After decades of recording on a number of labels, including most recently a long stint with Concord, Rob McConnell is releasing once again another one of his almost-annual CD's. At the start of the millennium, he is recording for the first time on the Canadian label, Justin Time, appropriately enough.
Recording Rob McConnell Tentet in Toronto, McConnell still reminds his listeners of the reasons for his groups' distinctiveness: fresh, swinging arrangements that belie the relatively few musicians executing his richly colored sound. That sound remains intact in his "tentet."
Plunging into the fun with a right-on-the-beat start of "Old Devil Moon," McConnell continues to delight his listeners with subtle, unanticipated accents and unison horn lines in an arranged variation on the tune. "Speak Low," with its long and slowly deepening brass tones over drum-and-bass propulsion, strips away the horn lines to allow bassist Wallace to speak low of the true basis for the tune: its lightly unconventional rhythm. Dizzy Gillespie's and John Lewis' "Two Bass Hit" reveals the power of the band. But it really is the foundation for the tentet's saxophonists, P. J. Perry, Mike Murley and Alex Dean, to do battle, armed only by their instruments and their talent.
"Everything I Love," a tune inspired by Paul Desmond, is valuable as an arrangement that tests the group's cohesion in the same way that Neal Hefti's "Girl Talk" doeswith a solid group unity that delves into each note in anticipation of the beat and without ostentation. "Everything I Love" allows for a McConnell solo as well, as he explores the harmonic underpinnings with a vibrant tone and an effortless, melodic improvisational approach. Percy Faith's "Maybe September" glides through kaleidoscopic changes behind a luxuriant tenor sax statement of the theme which is similar to the film noir references of Charlie Haden's Quartet West.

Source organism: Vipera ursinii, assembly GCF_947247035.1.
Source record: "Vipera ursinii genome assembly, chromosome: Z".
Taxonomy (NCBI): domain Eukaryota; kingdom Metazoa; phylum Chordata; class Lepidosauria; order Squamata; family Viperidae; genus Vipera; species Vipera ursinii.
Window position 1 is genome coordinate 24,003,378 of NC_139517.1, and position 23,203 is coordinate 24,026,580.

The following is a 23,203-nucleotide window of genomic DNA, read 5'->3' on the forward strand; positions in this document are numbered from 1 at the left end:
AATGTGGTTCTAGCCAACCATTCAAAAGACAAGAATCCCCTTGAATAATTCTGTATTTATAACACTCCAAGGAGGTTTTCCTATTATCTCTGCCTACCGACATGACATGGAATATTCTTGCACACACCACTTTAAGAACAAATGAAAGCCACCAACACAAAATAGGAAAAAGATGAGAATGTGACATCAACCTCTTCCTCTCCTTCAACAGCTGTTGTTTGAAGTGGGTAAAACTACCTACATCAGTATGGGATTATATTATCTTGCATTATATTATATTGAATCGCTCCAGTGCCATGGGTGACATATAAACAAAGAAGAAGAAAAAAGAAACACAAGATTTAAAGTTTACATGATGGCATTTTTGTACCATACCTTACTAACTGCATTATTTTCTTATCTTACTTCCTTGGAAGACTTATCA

Even within the consistency of McConnell's patented arrangements and instrumentation, unlike any others, Rob McConnell Tentet contains a diversity of mood. With or without the Boss Brass, McConnell's allegiance to the gorgeousness of a brass choir-like sounds remains intact.
Track Listing: Old Devil Moon, Speak Low, Two Bass Hit, Everything I Love, Con Alma, Maybe September, Theme For Jobim, Ian Leaps Out, Manha de Carnaval, Lush Life, These Are The Things I Love
Personnel: Rob McConnell, trombone, producer; P.J. Perry, alto sax; Mike Murley, Alex Dean, tenor sax; Steve McDade, trumpet; Guido Basso, flugelhorn; Terry Promane, trombone; Steve Wallace, bass; Terry Clarke, drums; Dave Restivo, piano
I was first exposed to jazz in 1961 (at age 10) when I was in a shopping arcade in Southport, England with my parents. I fell in love with the music playing over the PA system; Take Five by the Dave Brubeck Quartet
I was first exposed to jazz in 1961 (at age 10) when I was in a shopping arcade in Southport, England with my parents. I fell in love with the music playing over the PA system; Take Five by the Dave Brubeck Quartet. After going through Rock 'n Roll, the Beatles and Heavy Metal/Hard Rock phases over the next eight or so years, I finally bought my first jazz album; We're All Together Again for the First Time by Dave Brubeck, Paul Desmond and Gerry Mulligan. I was hooked on jazz, and still am 40+ years later.
I moved from England to the USA in 2002, and founded the Brookfield Jazz Society in 2005.
I became editor of the quarterly IAJRC Journalin 2012. The magazine goes to the worldwide membership of the IAJRC (International Association of Jazz Record Collectors) and many major libraries and educational establishments around the world.
As well as being the editor of the IAJRC Journal, I write about jazz and review CDs, vinyl, DVDs and books on jazz.
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